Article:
Show that there doesn't exist a (countable) universal graph for each of the following classes of graphs (that is, no universal graph for class 1, and unrelatedly, no universal graph for class 2):
All graphs that do not contain the countable complete graph.
All graphs where the degree of each vertex is finite.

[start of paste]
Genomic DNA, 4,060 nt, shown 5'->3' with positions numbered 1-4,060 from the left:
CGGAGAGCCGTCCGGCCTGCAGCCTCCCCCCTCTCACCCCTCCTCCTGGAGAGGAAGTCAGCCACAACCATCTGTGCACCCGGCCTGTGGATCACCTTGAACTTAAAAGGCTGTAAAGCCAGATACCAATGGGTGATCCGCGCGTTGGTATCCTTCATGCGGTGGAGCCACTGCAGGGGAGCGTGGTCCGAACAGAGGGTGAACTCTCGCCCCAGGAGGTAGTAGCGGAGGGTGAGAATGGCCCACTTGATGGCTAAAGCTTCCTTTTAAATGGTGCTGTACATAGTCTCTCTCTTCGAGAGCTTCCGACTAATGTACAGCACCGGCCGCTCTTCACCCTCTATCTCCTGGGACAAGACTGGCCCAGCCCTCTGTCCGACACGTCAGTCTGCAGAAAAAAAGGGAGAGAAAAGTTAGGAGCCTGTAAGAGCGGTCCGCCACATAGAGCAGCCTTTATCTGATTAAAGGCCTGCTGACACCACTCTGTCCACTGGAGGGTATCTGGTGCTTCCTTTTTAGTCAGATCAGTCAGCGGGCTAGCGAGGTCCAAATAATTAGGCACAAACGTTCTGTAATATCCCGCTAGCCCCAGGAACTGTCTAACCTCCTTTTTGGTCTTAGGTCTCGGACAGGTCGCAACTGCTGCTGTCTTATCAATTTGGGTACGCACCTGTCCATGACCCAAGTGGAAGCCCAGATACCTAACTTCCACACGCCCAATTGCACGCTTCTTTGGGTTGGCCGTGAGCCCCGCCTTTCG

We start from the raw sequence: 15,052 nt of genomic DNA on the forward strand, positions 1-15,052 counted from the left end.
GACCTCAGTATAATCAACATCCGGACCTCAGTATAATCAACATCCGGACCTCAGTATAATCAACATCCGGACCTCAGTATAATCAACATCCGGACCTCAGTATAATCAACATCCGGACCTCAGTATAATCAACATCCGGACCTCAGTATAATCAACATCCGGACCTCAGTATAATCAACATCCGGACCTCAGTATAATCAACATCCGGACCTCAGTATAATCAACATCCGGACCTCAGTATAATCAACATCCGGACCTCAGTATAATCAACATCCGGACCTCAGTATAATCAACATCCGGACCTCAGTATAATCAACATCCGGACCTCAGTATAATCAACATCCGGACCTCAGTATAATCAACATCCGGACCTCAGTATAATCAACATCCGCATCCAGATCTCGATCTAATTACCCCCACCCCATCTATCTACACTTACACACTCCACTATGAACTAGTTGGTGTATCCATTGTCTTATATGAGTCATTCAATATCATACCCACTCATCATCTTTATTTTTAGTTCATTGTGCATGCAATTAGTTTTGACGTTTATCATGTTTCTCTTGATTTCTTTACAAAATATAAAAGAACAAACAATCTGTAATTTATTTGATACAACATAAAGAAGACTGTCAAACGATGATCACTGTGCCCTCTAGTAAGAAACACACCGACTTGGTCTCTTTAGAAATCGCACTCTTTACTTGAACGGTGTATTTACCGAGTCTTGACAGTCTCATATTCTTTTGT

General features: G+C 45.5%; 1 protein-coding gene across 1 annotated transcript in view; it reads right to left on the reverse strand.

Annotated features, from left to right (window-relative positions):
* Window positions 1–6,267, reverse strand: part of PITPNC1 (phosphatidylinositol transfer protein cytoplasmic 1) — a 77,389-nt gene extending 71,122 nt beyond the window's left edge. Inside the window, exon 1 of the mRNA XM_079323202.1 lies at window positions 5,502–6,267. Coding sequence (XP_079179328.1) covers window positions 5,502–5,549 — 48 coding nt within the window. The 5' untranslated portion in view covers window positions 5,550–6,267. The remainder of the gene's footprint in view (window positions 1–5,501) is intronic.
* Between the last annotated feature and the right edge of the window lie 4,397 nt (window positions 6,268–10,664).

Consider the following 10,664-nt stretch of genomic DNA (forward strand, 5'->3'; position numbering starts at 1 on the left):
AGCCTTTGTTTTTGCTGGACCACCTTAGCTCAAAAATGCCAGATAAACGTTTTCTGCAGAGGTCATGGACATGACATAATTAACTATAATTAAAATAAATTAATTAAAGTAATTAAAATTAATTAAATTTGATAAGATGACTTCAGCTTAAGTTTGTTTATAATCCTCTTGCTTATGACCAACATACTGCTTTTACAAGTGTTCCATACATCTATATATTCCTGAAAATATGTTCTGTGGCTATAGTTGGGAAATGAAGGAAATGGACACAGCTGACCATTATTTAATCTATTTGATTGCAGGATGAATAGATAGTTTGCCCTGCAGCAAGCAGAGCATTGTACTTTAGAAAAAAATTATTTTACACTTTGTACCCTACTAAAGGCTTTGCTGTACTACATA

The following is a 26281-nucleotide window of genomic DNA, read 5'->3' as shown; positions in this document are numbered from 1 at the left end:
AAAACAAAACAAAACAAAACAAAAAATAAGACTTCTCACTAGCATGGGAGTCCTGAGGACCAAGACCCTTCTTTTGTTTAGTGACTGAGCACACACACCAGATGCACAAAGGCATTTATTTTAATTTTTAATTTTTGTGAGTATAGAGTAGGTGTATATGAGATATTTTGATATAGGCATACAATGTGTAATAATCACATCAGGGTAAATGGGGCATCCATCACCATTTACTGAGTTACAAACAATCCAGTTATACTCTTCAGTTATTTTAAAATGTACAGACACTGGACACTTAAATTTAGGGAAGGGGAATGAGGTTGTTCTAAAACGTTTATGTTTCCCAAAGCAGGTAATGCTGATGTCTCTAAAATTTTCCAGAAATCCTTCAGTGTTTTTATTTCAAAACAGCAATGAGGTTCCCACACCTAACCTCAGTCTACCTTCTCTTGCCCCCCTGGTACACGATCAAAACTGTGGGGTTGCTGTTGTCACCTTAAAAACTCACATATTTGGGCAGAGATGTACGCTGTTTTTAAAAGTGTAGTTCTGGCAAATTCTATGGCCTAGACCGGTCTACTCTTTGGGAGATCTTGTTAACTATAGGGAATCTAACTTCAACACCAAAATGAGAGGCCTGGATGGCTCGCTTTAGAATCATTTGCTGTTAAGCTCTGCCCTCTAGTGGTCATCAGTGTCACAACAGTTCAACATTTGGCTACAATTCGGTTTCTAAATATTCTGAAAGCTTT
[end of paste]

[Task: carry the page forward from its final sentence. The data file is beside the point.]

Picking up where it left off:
So a proof would involve showing that for every graph $G$ in one of these class, there is a graph in that same class $G'$ that is not isomorphic to some induced subgraph of $G$. How would I go about doing this? I know of the Rado random graph, which contains every countable graph as an induced subgraph, what fails in the two classes above (as opposed to all countable graphs) to make it so that there is no universal graph?